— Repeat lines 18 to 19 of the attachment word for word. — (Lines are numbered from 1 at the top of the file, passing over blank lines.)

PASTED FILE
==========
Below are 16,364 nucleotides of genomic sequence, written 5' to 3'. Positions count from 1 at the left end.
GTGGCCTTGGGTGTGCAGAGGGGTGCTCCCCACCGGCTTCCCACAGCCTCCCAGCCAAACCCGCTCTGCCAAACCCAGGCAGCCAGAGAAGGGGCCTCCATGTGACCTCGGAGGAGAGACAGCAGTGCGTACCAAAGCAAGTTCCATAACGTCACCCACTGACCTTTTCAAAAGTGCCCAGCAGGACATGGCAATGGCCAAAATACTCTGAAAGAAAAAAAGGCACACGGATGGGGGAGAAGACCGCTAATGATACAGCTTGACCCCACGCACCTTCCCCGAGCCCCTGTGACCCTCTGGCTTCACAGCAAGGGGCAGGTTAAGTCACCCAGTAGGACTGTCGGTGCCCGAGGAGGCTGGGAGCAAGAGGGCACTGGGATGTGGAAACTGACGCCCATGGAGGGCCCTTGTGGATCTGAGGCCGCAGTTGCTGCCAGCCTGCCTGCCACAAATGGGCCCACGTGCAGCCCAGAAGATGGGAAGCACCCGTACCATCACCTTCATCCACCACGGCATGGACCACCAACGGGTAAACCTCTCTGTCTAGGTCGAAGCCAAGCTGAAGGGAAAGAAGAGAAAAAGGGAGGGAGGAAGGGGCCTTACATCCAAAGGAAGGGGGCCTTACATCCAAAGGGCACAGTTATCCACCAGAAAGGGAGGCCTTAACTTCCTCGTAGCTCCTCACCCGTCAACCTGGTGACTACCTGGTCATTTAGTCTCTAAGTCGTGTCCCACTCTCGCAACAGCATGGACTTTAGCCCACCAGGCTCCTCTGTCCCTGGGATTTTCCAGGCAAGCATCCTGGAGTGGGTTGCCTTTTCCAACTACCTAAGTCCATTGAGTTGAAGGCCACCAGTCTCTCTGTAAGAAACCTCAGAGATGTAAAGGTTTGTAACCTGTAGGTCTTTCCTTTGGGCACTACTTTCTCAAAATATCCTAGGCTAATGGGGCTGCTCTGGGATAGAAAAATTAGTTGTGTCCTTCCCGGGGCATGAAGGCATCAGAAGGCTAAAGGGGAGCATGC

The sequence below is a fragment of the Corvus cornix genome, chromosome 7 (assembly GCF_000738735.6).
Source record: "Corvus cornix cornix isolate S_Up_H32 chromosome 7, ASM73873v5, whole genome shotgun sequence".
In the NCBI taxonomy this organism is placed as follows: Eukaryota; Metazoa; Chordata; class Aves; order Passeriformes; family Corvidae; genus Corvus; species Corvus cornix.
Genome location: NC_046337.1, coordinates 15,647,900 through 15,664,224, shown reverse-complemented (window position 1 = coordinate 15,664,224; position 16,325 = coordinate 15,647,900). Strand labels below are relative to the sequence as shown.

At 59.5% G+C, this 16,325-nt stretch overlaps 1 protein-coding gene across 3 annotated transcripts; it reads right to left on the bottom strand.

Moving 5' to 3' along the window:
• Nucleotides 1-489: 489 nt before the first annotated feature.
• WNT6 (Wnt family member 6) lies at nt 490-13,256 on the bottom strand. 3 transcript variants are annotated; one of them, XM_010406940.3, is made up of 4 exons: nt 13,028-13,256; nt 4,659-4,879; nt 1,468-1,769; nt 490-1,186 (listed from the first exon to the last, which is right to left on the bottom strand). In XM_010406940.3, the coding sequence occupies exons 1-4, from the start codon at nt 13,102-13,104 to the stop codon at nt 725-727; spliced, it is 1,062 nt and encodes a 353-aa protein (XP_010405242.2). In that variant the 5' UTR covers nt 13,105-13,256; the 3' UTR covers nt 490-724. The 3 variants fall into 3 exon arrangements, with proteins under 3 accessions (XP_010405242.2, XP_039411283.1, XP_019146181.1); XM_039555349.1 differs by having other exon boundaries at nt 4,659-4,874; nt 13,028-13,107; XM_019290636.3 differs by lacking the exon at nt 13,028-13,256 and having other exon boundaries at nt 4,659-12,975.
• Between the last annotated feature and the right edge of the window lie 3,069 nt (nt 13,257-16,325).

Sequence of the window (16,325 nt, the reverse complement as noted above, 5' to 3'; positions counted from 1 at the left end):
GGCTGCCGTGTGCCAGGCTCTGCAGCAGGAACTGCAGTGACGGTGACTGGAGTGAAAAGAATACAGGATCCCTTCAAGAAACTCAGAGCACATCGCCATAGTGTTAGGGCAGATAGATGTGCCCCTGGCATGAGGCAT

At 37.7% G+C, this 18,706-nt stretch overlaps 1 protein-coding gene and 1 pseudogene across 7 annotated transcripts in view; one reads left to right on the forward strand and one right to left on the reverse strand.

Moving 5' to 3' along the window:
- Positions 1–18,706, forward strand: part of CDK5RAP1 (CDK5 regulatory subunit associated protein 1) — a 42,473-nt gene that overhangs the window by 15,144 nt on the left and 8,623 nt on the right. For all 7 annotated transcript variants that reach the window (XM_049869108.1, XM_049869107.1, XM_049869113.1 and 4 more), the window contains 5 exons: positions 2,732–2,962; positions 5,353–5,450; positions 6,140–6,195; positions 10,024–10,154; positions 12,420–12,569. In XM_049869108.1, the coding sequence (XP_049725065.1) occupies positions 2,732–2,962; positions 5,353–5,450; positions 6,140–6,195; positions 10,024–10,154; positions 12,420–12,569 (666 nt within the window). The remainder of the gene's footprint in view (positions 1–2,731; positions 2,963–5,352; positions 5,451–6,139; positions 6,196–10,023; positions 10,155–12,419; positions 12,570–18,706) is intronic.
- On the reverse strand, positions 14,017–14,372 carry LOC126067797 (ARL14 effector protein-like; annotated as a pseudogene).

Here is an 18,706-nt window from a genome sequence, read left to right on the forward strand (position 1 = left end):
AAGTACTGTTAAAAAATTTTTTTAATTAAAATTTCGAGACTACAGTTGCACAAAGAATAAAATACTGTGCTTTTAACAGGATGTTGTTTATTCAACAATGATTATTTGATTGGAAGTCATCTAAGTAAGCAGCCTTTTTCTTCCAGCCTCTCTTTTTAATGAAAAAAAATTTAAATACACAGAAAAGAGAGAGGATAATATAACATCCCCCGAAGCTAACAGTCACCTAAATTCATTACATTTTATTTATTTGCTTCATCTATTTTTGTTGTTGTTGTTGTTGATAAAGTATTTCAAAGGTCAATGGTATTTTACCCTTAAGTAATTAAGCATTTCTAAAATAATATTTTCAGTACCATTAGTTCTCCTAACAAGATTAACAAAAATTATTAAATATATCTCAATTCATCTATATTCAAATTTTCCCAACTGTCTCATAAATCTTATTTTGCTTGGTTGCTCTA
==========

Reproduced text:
Here is an 18,706-nt window from a genome sequence, read left to right on the forward strand (position 1 = left end):
AAGTACTGTTAAAAAATTTTTTTAATTAAAATTTCGAGACTACAGTTGCACAAAGAATAAAATACTGTGCTTTTAACAGGATGTTGTTTATTCAACAATGATTATTTGATTGGAAGTCATCTAAGTAAGCAGCCTTTTTCTTCCAGCCTCTCTTTTTAATGAAAAAAAATTTAAATACACAGAAAAGAGAGAGGATAATATAACATCCCCCGAAGCTAACAGTCACCTAAATTCATTACATTTTATTTATTTGCTTCATCTATTTTTGTTGTTGTTGTTGTTGATAAAGTATTTCAAAGGTCAATGGTATTTTACCCTTAAGTAATTAAGCATTTCTAAAATAATATTTTCAGTACCATTAGTTCTCCTAACAAGATTAACAAAAATTATTAAATATATCTCAATTCATCTATATTCAAATTTTCCCAACTGTCTCATAAATCTTATTTTGCTTGGTTGCTCTA